There has been a lot of media coverage in Ireland over the last 12 months on the increasing problem of abandoned horses and the horse welfare problem.
Even as far back as 2011 the ISPCA was raising concerns that there were in the region of 10,000 to 20,000 horses surplus to requirements on the island. In 2014 the figure of 18,000 horses that were surplus, was given by the United Farmer’s Association who identified small breeders as the main problem, rather than the major industries such as racing.
However the impact of so many unwanted horses is clearly evident in the increasing numbers of welfare cases and the additional burden being placed on equine charities and rehoming centres.
News coverage in 2014 claimed that nearly 3,500 horses had to be seized by welfare authorities in Ireland during the previous year.
Some of the issues covered have included abandoned horses as well as the plight of former racing horses that are no longer required by the sport. The Minister of Agriculture doesn’t see that Ireland has an equine problem (according to several media quotes) so what is happening to those horses that neither owners nor the state seem to want anymore?
The problem of racehorses retiring and then having no future has already been addressed in a number of other countries, however here in Ireland the Irish Horse Welfare Trust has embarked on its own programme.
The racehorse retraining programme in Ireland uses models based from other countries.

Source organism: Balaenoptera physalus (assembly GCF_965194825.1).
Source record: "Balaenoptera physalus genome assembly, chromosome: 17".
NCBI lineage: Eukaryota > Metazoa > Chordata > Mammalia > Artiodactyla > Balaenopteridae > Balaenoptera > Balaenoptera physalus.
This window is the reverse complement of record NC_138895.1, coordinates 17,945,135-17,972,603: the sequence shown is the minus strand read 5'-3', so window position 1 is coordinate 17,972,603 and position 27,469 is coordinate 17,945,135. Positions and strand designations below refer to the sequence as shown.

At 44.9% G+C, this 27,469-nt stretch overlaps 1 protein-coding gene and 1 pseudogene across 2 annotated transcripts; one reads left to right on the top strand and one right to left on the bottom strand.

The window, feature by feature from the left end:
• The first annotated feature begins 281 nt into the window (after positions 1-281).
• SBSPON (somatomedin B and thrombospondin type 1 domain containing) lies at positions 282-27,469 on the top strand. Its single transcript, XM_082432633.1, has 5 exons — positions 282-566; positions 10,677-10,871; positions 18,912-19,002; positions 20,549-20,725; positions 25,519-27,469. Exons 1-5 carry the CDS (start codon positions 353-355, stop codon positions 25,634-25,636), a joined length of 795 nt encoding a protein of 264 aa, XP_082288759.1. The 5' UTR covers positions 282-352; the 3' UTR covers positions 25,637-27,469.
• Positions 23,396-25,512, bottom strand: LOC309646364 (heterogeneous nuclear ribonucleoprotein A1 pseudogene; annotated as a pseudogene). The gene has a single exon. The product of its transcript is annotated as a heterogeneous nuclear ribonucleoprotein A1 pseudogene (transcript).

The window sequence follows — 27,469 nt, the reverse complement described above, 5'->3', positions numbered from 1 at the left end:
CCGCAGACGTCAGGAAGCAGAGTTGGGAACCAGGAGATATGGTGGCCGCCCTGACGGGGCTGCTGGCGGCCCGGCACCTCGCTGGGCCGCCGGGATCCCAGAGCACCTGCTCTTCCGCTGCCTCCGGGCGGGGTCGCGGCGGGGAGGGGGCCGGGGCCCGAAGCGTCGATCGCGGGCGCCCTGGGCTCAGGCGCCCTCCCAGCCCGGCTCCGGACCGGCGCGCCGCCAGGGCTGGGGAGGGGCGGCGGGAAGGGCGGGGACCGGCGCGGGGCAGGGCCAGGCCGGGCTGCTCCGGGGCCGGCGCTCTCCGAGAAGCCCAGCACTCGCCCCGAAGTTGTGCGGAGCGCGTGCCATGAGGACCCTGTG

Despite the dedication and hard work it can still take between 6-9 months to retrain a race horse so that it is suitable for use in other horse disciplines.
The retraining programme here is done with sponsorship support from Horse Racing Ireland and the Irish Racehorse Trainers Association.
Horse Welfare Support
The main cause of concern for horse welfare in Ireland has been the large number of abandoned horses that have appeared since the financial downturn which started here nearly 4 years ago.
In addition to the main horse welfare group IHWT, there are also smaller animal charities that will rescue any animal in danger or that has been abandoned.
Organisations such as Hungry Horse Outside which is based in County Longford and is, as the name suggests, working specifically with abandoned horses. They do education and awareness as well as rescue work. They recently worked closely with their UK colleagues at Henry’s Helping Hoof which is an equine rescue centre based in Lancashire.
Another charity that specialises in horse welfare is Holly’s Horse Haven which is the only cross border (i.e. Republic of Ireland & Northern Ireland) organisation in Ireland. The charity also runs an equine therapy programme and so rescued horses are able to benefit from this as well. They are completely run by volunteers and have quite a busy web site which is worth a visit.
Perhaps an example that Ireland could consider is to replicate a study such as the US National Animal Health Monitoring System. The study ‘Equine 2015’ is the third national study of the US equine industry.
Previous studies were carried out in 1998 and 2005. Results can be found on their website from the previous studies, but the new study is seeking to gain clarity on a number of issues including health issues such as lameness and the cost of health related equine issues for equine owners.
Perhaps if our government at least had an idea of the problem, then it could start to develop ways to address the horse welfare problem in Ireland once and for all.
Other articles on this site that may be of similar interest
- Can The New Irish Animal Welfare Legislation Be Implemented Effectively?
- Horse Welfare and Rescue in Ireland